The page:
As Maryam Azizpour and her family celebrate their first year in Clark County, they love the freedoms of U.S., hope they will be allowed to stay and continue thriving
One morning in October, Maryam Azizpour drove over the Interstate 5 Bridge into Portland before dawn, steeling herself for an asylum interview with U.S. Citizenship and Immigration Services.
“I was nervous — very, very nervous,” said Maryam, 31, a refugee from Afghanistan who resettled in Hazel Dell last year along with her children, her brother and her parents.
Because the asylum interview was at 7:30 a.m. on a day off from school, Maryam’s two daughters came with her, along with their grandmother to look after them. (Maryam’s asylum case covers herself and her children. Her parents and brother, who fled Afghanistan with her, must pursue their own cases.)
“I know my English is good, but sometimes I still don’t understand,” Maryam said.
Pro bono immigration attorney Alma Jean from Lutheran Community Services Northwest, a nonprofit that helps refugees, was there with her. Jean had conducted many mock interviews with Maryam to prepare her. He helped her complete forms that detailed her previous life in Afghanistan and why she fled.
During the interview, the immigration official peppered Maryam with questions: What did you suffer in Afghanistan, and why are you afraid to go back? Were you ever convicted of a crime? Did you ever help an armed group? Have you ever said anything, online or in public, in sympathy with terrorism? Did you ever pass through a Taliban checkpoint, and did you pay a bribe? If you were deported back to Afghanistan, what would you do?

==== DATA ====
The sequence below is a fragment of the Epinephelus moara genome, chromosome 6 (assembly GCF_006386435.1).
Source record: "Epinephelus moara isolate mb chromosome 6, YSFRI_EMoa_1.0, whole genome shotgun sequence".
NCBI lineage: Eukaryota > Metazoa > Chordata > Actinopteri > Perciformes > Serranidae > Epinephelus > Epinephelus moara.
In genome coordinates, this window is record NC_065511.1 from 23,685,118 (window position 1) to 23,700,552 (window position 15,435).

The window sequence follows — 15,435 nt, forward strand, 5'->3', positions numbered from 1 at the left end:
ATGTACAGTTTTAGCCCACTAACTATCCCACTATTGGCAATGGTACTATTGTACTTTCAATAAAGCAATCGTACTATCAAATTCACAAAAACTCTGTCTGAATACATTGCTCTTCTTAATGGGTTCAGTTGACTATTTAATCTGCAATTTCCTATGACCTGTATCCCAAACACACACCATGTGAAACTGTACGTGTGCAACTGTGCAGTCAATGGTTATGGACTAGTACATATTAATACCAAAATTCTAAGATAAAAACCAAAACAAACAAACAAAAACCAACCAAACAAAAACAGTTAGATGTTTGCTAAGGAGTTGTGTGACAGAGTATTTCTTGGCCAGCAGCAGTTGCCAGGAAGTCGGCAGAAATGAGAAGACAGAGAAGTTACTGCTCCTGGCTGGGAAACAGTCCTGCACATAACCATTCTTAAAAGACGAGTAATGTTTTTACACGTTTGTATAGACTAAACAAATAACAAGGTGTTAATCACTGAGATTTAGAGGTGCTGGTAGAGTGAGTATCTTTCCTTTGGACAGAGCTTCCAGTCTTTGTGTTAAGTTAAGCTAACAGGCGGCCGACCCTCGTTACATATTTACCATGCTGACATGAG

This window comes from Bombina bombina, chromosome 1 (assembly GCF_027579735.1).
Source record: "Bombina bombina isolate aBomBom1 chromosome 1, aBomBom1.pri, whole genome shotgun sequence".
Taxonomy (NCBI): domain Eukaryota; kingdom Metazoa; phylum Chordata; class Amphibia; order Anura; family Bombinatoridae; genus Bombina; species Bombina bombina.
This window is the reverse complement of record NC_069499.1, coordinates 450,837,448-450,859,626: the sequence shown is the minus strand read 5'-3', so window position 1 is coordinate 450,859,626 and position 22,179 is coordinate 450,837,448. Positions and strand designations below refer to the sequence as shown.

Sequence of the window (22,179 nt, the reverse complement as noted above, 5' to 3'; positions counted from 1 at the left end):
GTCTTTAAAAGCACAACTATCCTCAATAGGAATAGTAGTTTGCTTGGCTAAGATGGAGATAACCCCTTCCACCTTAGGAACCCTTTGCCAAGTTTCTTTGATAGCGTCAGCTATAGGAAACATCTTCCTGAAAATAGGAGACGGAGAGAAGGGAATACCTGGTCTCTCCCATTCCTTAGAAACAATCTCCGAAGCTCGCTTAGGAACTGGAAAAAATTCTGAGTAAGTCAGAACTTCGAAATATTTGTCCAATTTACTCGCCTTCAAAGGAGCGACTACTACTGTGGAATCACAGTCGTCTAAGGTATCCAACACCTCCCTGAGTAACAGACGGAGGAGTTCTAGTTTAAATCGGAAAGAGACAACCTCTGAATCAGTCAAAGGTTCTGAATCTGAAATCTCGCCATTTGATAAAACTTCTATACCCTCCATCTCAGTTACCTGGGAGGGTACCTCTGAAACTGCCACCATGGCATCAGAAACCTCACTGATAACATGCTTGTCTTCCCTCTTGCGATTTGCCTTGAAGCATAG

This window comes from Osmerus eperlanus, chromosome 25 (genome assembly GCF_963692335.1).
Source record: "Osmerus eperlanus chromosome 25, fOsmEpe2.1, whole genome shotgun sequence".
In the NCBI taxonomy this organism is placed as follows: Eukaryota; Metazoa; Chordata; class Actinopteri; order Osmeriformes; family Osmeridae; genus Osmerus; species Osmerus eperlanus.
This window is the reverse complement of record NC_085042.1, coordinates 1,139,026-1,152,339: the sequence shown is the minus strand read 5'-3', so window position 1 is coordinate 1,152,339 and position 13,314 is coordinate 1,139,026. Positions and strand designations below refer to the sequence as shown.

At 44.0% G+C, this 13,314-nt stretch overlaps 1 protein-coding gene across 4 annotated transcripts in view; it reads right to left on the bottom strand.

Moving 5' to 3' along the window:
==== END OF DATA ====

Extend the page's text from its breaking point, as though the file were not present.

Two months after that crucial interview, Maryam is still waiting for an answer. Can she and her daughters stay in the United States, or must they return to the danger and oppression of Afghanistan?
Maryam’s family — educated, Westernized people who worked with the Afghan and U.S. governments — knew their lives were in jeopardy when the fundamentalist Taliban regime swept back into power.
The U.S. abruptly pulled out of Afghanistan after decades of occupation in August 2021. Maryam and her family fled immediately. They struggled through the chaotic and violent streets of Kabul to get to the airport. They planned to fly to Germany, where they could join Maryam’s husband, Jamal Nasser Azizpour, who is a graduate student there.
Jamal left Afghanistan years ago to pave a way out for his wife and daughters. But when Kabul fell, Germany refused to accept refugees without visas. A U.S. official at the Kabul airport encouraged Maryam and her family to escape to America.
That’s what they did, in a snap decision that has affected the whole family’s fate. After waiting for weeks at a military base in New Mexico, Maryam and her family were resettled in Clark County before Christmas last year, with help from Lutheran Community Services Northwest and local volunteers.
Maryam, her children, her brother and her parents now share a tight Hazel Dell home where they are pursuing a new dream — the American Dream — with remarkable success. All the adults found jobs in the area (although Maryam’s mother didn’t stay at a restaurant job, thanks to her aching back and hands). The children, 11-year-old Marwa and 7-year-old Murwarid, are thriving in public school, where their multilingual skills have helped them make new friends easily.
Meanwhile, Maryam checks the U.S. Customs and Immigration Service website for an update about her asylum case as often as she can stand. If her petition is granted, she and her children can plan for a permanent future here. Jamal, after years of separation, may be able to rejoin his family at last.
If the asylum petition is denied, Maryam has no idea what happens next.
Parole and policy
Because their lives were judged to be in immediate danger under the Taliban, a regime notorious for its anti-Western and anti-woman brutality, Maryam and her family were admitted to the U.S. under what’s called “humanitarian parole” status.
That status usually means a two-year stay. Humanitarian parolees who want permanent asylum must apply within one year. Now that Maryam has applied and interviewed, it could still take months to receive an answer, according to Jean, the immigration attorney.